Implications of Difference in Standard Deviation Size
This week, we are covering an important concept that is widely used in a variety of fields: the standard
deviation. The standard deviation is a measure of how close together a set of data is grouped.
In Chapter 2 of your text, Kozak (2014) stated:
“In general a “small” standard deviation means the data is close together (more consistent) and a
“large” standard deviation means the data is spread out (less consistent). Sometimes you want
consistent data and sometimes you don’t. As an example if you are making bolts, you want to lengths to
be very consistent so you want a small standard deviation. If you are administering a test to see who can
be a pilot, you want a large standard deviation so you can tell who are the good pilots and who are the
bad ones.” (p. 89).
Example Situations Involving Pilots
A large standard deviation tells us that there is a lot of variability in the scores; that is, the distribution
of scores is spread out and not clustered around the mean. As Kozak (2104) has stated, when assessing
potential pilots, we may want a large standard deviation, so that we can differentiate between
candidates; that is, we can determine who would be good pilots and those who would not be good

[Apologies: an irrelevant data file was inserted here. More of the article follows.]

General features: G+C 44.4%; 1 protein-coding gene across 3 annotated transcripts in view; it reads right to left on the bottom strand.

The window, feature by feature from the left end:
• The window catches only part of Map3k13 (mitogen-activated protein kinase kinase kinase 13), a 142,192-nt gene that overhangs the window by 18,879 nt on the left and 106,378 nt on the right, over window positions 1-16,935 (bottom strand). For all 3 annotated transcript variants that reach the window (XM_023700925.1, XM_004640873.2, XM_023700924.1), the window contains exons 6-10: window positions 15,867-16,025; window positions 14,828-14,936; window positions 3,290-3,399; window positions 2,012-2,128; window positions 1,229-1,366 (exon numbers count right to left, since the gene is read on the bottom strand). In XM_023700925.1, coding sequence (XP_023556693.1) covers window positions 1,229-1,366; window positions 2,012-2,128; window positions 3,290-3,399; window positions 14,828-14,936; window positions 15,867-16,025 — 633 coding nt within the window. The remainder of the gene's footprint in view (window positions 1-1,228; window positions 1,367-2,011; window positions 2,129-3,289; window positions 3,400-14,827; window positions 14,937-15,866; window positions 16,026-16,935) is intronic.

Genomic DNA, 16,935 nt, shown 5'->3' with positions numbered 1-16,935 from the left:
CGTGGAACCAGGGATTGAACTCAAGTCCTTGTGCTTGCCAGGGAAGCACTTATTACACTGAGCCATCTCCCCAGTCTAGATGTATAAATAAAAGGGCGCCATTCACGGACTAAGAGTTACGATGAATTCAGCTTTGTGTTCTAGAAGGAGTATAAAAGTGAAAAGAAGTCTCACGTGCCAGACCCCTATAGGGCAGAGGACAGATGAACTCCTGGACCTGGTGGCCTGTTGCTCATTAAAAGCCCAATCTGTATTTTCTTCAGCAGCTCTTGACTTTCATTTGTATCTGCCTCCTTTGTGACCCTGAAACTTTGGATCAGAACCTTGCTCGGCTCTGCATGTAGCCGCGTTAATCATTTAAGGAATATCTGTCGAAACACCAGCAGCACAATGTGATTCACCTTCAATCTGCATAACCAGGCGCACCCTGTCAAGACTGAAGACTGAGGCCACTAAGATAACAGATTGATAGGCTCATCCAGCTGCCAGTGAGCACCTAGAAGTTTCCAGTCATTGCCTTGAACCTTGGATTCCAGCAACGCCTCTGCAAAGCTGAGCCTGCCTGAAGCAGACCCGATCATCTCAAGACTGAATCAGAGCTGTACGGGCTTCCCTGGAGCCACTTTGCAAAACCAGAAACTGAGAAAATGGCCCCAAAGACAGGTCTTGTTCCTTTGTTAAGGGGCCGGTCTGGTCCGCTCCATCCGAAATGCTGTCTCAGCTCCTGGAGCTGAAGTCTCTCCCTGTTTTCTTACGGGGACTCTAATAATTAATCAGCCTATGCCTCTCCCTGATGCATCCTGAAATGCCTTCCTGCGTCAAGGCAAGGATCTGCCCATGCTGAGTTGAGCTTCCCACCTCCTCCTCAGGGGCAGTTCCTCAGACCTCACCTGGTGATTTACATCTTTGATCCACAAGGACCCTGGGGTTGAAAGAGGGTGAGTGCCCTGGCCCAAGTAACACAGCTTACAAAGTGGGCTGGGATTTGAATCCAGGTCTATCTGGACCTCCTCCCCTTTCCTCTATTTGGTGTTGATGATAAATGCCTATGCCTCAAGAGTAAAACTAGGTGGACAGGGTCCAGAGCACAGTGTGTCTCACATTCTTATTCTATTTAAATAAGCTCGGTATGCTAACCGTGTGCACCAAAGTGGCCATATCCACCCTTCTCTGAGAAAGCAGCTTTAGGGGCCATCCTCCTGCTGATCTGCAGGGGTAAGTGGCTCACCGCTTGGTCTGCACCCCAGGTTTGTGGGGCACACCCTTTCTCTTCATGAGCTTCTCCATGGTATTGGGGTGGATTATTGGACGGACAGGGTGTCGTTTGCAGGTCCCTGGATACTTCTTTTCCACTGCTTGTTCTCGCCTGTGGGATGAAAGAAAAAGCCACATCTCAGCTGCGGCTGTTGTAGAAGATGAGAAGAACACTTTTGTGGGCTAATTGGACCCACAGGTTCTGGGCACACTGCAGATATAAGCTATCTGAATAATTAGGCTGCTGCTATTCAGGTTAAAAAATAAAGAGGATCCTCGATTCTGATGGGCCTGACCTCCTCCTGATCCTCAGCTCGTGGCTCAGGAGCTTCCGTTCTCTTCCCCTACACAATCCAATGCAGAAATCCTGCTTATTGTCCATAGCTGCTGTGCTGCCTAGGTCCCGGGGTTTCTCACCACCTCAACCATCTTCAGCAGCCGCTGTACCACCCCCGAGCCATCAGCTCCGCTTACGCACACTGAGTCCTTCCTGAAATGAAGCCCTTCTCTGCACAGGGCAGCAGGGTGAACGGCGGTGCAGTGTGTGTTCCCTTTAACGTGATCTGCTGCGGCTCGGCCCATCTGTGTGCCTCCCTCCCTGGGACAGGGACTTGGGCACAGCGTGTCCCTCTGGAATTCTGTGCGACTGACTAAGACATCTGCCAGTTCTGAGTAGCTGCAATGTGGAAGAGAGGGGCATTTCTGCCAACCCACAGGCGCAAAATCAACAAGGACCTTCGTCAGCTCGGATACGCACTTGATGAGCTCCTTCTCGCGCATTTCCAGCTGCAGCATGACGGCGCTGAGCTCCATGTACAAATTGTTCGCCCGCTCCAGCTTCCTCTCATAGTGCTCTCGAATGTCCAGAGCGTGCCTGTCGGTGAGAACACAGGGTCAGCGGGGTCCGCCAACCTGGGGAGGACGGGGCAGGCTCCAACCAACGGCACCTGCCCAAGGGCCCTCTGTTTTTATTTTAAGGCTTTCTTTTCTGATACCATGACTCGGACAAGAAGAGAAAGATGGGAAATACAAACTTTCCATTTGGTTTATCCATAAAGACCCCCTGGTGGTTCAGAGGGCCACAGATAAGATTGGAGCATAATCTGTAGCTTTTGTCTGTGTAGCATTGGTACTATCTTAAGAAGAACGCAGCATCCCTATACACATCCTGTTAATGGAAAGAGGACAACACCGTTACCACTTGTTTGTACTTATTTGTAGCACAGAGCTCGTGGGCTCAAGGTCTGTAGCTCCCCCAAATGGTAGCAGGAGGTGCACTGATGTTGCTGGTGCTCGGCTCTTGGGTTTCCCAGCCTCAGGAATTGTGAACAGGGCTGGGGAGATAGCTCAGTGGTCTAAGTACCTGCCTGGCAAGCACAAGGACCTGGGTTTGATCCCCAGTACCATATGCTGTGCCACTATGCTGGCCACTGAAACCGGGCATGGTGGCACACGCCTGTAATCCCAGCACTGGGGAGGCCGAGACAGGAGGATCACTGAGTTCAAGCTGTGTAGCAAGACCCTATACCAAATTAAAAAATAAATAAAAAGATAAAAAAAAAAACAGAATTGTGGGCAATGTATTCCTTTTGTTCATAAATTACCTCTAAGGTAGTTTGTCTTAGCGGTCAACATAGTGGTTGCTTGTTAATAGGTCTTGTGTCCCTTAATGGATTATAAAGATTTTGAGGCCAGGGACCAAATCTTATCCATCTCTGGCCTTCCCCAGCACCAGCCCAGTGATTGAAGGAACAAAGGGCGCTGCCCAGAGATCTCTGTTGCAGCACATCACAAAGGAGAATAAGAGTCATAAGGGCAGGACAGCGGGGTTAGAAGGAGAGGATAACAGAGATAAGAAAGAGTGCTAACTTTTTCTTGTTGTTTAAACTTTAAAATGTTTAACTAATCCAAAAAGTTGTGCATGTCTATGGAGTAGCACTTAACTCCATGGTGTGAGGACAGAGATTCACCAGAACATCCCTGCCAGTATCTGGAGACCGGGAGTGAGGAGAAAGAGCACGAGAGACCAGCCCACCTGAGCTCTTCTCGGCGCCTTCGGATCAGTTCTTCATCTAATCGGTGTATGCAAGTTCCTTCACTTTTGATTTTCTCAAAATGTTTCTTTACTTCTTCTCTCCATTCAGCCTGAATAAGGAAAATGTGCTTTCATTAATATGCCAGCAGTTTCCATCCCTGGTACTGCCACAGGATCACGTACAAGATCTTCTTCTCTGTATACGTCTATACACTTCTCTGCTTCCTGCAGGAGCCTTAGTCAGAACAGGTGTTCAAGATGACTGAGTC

pilots. Since a large standard deviation tells us that there is a lot of variability in the scores, candidates,
who would be good pilots, would have scores far above the mean, while those who would not be good
pilots would have scores far below the mean. Thus, only the "top" candidates would be selected to be
A small standard deviation tells us that there is not a lot of variability in a distribution of scores; that is,
the scores are very consistent (similar) and close to the mean. Using our pilot example, a small standard
deviation is desirable, when considering aircraft landing distances. If there is not enough distance when
landing, the aircraft could undershoot the runway; that is, land short of the runway. On the other hand,
if there is too much distance, the aircraft can overshoot the runway; that is, the aircraft does not stop
before the end of the runway. Both undershooting and overshooting runways could result in injuries
and/or fatalities. Thus, it is important that pilots have consistent accurate landing distances. Specifically,
over a number of landings, the distances would, on average, be appropriate to the runway length with
little variation among the distances.
Now think about how this might apply in your chosen field and answer both of the following questions:
What is an example of when you would want consistent data and, therefore, a small standard
What is an example of when you might want a large standard deviation? That is, data that is
more spread out?